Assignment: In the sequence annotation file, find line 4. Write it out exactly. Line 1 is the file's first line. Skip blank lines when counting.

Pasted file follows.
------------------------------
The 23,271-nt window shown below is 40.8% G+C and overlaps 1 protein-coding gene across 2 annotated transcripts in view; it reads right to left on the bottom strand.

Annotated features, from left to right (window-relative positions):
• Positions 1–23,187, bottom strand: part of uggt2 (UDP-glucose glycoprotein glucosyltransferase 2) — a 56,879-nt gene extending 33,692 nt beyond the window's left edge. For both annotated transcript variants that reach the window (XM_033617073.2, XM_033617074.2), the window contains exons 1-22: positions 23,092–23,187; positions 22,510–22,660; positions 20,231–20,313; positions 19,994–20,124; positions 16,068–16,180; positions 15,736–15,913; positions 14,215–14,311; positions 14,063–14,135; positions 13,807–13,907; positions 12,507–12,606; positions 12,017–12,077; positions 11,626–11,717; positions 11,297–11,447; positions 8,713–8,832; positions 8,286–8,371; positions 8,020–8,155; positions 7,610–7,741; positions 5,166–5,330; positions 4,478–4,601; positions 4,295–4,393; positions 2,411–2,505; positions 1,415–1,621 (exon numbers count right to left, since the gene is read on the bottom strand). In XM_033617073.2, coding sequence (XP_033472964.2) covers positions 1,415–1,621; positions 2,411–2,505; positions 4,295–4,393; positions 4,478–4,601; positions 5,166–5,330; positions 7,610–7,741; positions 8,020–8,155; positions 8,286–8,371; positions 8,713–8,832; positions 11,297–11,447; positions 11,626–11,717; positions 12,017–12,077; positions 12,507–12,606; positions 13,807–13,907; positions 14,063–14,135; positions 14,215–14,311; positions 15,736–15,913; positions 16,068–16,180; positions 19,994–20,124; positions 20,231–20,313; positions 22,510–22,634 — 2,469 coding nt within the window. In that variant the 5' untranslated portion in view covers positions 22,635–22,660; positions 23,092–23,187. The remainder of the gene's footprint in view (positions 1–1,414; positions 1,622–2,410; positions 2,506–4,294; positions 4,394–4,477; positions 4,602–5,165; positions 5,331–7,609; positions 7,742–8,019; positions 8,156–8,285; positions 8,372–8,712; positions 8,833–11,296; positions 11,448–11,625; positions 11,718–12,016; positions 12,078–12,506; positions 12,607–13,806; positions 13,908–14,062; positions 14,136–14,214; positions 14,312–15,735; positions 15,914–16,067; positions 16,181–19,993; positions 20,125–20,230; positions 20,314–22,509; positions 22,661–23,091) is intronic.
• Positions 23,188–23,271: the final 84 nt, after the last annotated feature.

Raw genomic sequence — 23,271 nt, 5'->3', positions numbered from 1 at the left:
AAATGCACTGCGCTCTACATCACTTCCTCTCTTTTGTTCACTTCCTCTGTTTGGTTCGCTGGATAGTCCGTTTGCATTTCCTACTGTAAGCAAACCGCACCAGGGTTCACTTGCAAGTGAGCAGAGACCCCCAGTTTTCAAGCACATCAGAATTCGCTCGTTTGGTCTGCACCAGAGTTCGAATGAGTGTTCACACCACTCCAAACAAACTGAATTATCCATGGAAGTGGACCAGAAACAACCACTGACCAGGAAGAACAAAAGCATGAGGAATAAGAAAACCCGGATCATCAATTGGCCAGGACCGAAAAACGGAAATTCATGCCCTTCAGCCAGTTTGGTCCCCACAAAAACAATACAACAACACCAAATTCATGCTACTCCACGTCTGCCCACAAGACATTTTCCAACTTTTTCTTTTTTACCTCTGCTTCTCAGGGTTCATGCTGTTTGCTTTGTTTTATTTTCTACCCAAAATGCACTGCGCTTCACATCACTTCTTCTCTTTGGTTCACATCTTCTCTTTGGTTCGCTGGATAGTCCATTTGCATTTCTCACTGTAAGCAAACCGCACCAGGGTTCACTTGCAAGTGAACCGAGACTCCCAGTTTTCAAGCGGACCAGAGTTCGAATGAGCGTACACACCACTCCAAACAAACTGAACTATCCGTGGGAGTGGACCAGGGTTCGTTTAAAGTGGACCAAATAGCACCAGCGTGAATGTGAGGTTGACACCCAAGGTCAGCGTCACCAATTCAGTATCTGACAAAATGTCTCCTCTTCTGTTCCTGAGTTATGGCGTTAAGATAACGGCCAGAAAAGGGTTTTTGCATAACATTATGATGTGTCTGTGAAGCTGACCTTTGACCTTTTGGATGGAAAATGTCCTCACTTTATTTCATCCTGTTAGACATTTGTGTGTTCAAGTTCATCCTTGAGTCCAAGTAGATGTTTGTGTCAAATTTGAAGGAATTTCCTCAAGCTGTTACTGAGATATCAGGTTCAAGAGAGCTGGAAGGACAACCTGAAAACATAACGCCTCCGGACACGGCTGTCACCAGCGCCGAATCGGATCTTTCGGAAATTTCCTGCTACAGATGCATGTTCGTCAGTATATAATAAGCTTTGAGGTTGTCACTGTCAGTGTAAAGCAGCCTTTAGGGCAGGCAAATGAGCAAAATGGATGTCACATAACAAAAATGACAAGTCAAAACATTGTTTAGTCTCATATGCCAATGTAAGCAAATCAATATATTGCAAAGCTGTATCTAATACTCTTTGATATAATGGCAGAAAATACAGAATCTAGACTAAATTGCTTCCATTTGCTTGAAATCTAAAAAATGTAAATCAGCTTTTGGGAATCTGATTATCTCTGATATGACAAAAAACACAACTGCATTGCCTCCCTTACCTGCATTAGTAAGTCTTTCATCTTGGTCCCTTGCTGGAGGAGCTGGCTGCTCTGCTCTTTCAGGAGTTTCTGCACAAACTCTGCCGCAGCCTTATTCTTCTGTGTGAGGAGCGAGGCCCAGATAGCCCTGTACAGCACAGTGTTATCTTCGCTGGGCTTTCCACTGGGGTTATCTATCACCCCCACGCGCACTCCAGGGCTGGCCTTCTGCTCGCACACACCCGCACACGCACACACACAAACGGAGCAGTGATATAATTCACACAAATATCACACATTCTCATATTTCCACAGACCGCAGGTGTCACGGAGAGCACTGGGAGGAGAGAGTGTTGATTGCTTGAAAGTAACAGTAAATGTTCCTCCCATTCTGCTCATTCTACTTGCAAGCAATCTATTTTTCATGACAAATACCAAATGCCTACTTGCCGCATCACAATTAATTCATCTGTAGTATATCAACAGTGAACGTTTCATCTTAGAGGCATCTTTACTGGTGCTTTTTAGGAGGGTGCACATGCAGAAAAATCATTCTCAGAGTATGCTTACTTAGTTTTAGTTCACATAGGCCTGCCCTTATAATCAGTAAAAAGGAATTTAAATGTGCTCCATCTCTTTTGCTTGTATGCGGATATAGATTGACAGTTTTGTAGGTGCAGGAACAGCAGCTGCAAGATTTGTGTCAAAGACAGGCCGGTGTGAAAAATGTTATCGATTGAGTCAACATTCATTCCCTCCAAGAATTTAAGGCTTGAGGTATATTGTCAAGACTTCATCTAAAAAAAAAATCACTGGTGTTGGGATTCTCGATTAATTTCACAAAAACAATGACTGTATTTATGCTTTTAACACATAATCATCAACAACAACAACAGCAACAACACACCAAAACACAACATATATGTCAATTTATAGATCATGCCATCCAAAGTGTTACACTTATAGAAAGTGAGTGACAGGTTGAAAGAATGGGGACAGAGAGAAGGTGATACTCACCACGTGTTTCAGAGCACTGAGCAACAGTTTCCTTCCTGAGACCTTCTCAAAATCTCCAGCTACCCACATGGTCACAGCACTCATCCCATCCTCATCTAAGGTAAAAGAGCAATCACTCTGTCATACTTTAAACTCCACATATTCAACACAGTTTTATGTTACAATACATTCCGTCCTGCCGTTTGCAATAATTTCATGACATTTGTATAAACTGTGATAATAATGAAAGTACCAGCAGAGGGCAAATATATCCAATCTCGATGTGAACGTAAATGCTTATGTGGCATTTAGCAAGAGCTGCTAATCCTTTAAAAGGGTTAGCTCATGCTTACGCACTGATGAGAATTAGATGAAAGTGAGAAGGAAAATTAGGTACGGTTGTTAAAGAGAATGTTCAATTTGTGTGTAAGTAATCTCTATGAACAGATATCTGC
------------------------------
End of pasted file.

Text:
• Positions 23,188–23,271: the final 84 nt, after the last annotated feature.